The world of international cricket is about to see the final fling of a player from the absolute top drawer.
Shaun Pollock's Test career ended with victory in the third Test against the West Indies last week and after five one-day internationals against the same opposition, a 12-year and 410-game career will come to an end.
No praise can be too high for him. I can't think of a cricketer who has put so many miles on the clock in such a short international career. He has been the mainstay of the South African side for over a decade - he and Jacques Kallis have been the only major, consistent performers for South Africa for the past ten years.
Along with Glenn McGrath he must be the most difficult seam bowler to play of the last generation. He always hit the seam and if there was anything in the pitch, he could always get the most out of it, as was shown again recently in his final Test against the West Indies the other day.
He got a bit of a bum deal when sacked because of the World Cup debacle in South Africa 2003 when he was captain and miscalculated the number of runs his team needed to beat Sri Lanka and the miscalculation cost his team their place in the tournament.
That incident was probably the only time he anywhere near let his team down but the same can't be said of the other way round. I believe he would have taken more than 421 Test wickets had he played in a better team.
His uncle and, for that matter his father latterly, suffered in their careers because of apartheid isolation. The recent periods of the quota system has meant that South Africa hasn't had its strongest 11 on the field and that must have been pretty hard to take for Pollock as one of their leading cricketers.
But he always played the game in the right way, true to his own spirit and the spirit of the game. While his bowling was from the top drawer it should not be forgotten that he was a very capable batsman, in fact just the sort of cricketer that England has been looking for since Beefy retired.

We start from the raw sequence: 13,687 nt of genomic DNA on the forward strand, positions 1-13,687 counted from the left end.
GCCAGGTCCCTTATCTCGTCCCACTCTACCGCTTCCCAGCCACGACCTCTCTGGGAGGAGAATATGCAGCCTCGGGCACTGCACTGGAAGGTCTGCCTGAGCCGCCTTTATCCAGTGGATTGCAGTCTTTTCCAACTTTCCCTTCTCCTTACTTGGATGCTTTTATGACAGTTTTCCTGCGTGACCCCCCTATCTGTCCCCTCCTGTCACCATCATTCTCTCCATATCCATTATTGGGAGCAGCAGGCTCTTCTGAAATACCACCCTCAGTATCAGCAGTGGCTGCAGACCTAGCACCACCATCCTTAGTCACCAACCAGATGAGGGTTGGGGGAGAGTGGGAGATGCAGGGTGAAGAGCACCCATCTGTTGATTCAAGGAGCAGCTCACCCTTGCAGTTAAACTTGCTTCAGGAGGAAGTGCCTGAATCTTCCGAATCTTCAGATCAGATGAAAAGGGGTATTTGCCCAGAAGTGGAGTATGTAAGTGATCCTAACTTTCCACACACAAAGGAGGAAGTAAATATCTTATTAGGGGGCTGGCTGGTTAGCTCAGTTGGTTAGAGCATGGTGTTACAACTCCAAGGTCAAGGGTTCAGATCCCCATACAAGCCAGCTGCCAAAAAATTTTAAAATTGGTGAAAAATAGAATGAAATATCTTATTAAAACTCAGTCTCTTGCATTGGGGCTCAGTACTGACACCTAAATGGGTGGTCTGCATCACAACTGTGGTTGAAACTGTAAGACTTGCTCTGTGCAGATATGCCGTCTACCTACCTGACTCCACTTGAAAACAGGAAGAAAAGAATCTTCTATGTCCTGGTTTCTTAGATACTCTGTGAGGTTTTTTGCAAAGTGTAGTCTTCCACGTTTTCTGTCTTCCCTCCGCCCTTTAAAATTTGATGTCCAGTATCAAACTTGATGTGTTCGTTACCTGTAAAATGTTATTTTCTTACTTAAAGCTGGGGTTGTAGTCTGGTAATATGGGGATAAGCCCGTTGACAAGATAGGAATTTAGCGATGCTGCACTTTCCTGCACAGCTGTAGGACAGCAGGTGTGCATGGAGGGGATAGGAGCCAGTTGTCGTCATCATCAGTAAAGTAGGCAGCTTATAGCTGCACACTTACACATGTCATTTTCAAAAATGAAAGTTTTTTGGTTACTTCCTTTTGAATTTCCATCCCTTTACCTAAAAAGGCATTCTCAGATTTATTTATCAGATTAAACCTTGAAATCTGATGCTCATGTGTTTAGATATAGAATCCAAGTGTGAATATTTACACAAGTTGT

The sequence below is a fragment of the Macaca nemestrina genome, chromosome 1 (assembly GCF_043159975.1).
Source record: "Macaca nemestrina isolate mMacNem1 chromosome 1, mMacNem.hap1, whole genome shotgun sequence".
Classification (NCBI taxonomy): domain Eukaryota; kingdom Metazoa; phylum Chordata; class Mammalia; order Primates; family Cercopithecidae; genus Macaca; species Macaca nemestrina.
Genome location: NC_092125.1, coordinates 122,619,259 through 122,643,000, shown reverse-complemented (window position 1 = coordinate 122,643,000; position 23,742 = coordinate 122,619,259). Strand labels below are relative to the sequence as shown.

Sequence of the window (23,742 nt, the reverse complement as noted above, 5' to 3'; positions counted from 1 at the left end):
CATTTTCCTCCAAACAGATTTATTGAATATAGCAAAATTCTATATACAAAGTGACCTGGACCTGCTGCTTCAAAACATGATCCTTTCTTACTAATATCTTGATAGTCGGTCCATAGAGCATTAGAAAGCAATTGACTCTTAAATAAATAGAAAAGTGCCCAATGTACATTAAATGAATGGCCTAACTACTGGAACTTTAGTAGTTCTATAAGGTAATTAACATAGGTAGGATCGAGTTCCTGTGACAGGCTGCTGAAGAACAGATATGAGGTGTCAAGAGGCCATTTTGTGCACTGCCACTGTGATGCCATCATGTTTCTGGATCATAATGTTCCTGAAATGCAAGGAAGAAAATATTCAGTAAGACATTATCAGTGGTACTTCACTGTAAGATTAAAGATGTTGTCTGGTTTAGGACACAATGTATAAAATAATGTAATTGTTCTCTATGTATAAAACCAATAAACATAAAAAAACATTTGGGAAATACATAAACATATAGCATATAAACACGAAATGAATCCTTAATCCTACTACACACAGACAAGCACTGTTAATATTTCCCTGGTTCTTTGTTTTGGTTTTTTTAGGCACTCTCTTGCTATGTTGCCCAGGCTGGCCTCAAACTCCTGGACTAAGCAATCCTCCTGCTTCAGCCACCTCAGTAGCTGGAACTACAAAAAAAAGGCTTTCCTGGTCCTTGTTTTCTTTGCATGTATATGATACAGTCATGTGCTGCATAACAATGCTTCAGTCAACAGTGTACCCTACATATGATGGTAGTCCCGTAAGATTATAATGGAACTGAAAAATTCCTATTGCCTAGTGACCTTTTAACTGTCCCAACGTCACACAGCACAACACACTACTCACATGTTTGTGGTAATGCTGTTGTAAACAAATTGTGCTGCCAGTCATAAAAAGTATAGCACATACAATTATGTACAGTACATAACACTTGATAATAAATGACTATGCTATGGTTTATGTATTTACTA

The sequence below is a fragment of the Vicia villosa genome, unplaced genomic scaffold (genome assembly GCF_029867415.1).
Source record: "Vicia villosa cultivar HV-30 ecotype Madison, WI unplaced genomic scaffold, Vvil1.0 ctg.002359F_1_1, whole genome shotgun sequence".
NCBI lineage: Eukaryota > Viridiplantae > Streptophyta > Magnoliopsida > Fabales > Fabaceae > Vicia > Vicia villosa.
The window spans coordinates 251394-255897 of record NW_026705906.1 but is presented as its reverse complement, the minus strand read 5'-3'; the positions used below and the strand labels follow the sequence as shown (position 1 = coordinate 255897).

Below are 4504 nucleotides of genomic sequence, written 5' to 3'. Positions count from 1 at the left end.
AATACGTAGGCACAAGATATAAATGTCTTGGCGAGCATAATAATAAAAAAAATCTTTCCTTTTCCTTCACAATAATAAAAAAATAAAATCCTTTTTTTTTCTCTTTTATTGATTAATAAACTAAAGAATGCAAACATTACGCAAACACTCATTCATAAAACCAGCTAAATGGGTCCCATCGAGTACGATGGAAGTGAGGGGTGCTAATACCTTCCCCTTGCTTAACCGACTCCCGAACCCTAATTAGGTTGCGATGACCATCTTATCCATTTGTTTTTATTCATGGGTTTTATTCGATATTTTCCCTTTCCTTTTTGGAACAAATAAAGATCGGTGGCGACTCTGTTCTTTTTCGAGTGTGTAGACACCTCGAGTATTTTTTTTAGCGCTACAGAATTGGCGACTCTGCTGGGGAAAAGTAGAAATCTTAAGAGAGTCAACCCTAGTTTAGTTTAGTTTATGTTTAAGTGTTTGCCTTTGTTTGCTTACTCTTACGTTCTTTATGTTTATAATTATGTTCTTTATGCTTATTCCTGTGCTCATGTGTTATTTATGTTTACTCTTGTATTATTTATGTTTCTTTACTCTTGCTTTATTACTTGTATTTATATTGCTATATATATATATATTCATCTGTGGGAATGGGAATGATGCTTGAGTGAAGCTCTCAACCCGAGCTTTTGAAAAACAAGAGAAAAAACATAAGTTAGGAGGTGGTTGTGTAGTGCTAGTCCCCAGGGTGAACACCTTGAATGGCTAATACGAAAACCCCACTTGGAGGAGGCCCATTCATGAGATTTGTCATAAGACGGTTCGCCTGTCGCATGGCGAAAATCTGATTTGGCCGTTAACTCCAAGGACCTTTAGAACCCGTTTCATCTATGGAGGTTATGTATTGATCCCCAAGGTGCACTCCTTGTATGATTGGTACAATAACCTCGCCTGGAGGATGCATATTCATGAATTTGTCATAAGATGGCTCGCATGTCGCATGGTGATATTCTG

While England unearthed Andrew Flintoff to step into Botham's boots unfortunately Freddie has not been able to stay fit to occupy them consistently. Pollock barely missed a match for South Africa and that was during a period when they really crammed the fixtures in.
With 108 Tests and 302 ODIs (by the time he has finished) plus some 600 first class and List A games - not to mention 20 Twenty20 matches - he has dedicated a lot of days to cricket in a 12-year period since his debut for South African against England at Centurion back in November 1995.
In his generation he would have to be in the top five among the likes of Courtney Walsh, Curtley Ambrose, Glenn McGrath, Wasim Akram and Waqar Younis - it's too hard to choose five from those six. From South Africa you would maybe include Allan Donald too but he was more value to his team than Donald, because Pollock averaged 32.31 with the bat as well. Mike Gatting only averaged three more runs per knock than that and he was a frontline batsman for England.
The South African board appear to think they are well equipped to move on without Pollock, having left him out for the first Tests of the summer against New Zealand and West Indies, preferring Andre Nel. You couldn't mention Andre Nel in the same breath as Shaun Pollock as far I am concerned.
Andre is an expressive, honest 'tryer' but he has a terrible action and can be like Steve Harmison at his worst on occasions, with the ball going everywhere.
Although Nel isn't anything like the handful that Pollock is on any surface, the South African bowling attack is not in ill-health. Dale Steyn has had an excellent start to his career and a very good summer while Makhaya Ntini is probably under-rated. He gets loads and loads of wickets and at 31 has a few years left in him still.
The tail might prove to be a problem though for South Africa because without Pollock the batting now stops dead at Mark Boucher at seven and you have four number 11s after that. We know from experience in England that is difficult to bear sometimes.
Pollock's future might well be in England next year with some counties rumoured to be interested in taking him on as a Kolpak player for the 2008 season. My hope is that he stops now because I think it is rather sad when players stop playing the international game but feel as though they still want to earn some money playing county cricket.
Top class cricketers should stop playing when they have stopped playing for their country. I am not a fan of Kolpak players - overseas players in any shape or form for that matter - but certainly not when they have given up on the international game.
Shaun Pollock is a great of the game and I hope he bows out as a winner of a Test match in Johannesburg for his country in front of appreciative packed house rather than in front of a handful of fans at a county ground in England for a couple of quid.
Whichever way he finishes, he will always be one of the greatest international players of his generation.